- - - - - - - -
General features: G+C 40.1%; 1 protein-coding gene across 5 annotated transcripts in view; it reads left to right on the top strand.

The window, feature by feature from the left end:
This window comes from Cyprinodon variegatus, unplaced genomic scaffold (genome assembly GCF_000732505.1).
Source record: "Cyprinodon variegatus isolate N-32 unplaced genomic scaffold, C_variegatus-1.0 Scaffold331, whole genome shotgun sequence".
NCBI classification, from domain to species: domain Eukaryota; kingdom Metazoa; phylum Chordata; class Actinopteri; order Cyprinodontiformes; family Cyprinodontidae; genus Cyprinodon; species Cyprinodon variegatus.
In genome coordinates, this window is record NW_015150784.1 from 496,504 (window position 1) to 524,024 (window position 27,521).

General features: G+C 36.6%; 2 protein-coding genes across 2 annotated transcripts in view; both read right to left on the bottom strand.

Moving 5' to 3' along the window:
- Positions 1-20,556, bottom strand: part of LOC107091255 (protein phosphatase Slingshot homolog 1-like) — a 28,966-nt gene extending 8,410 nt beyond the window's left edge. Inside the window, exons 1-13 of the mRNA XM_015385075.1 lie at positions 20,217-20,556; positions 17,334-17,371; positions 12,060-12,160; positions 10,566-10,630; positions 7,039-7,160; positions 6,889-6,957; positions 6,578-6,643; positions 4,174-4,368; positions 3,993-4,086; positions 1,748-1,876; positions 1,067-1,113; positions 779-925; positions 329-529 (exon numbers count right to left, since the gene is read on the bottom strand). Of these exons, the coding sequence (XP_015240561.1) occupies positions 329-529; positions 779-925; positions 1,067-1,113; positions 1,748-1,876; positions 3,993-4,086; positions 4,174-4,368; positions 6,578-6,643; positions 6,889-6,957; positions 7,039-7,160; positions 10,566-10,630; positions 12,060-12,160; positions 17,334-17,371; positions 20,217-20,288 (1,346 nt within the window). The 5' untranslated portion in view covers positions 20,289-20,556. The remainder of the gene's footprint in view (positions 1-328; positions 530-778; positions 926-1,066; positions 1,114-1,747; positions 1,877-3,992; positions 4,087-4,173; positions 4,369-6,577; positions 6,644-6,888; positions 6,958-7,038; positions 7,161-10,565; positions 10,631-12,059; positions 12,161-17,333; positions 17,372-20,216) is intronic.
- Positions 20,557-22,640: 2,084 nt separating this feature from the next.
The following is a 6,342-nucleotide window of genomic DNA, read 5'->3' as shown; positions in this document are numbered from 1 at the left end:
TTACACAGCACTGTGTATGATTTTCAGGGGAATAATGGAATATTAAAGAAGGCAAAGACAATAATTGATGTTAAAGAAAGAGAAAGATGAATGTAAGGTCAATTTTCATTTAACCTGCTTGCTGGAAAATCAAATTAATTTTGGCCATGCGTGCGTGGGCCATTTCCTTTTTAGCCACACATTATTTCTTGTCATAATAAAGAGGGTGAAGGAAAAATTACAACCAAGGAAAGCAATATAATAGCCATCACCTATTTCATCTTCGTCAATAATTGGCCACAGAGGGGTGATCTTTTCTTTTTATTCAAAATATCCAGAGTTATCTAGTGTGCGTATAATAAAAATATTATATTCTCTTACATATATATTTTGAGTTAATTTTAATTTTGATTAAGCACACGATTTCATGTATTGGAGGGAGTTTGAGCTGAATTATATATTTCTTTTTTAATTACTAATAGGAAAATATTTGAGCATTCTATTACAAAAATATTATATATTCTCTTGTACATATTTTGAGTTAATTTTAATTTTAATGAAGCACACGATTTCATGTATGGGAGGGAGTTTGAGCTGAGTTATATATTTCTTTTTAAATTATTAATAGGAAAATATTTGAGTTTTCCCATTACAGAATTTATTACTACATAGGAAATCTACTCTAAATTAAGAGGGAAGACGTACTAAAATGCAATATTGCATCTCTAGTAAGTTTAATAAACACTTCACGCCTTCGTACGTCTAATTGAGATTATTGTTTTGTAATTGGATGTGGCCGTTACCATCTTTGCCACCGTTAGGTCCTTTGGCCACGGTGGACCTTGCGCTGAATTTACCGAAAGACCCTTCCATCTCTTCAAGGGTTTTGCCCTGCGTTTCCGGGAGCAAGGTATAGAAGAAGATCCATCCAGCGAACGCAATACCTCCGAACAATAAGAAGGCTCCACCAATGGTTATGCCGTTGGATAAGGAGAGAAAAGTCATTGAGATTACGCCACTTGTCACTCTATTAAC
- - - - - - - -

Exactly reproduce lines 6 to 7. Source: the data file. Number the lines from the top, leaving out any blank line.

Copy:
In genome coordinates, this window is record NW_015150784.1 from 496,504 (window position 1) to 524,024 (window position 27,521).

General features: G+C 36.6%; 2 protein-coding genes across 2 annotated transcripts in view; both read right to left on the bottom strand.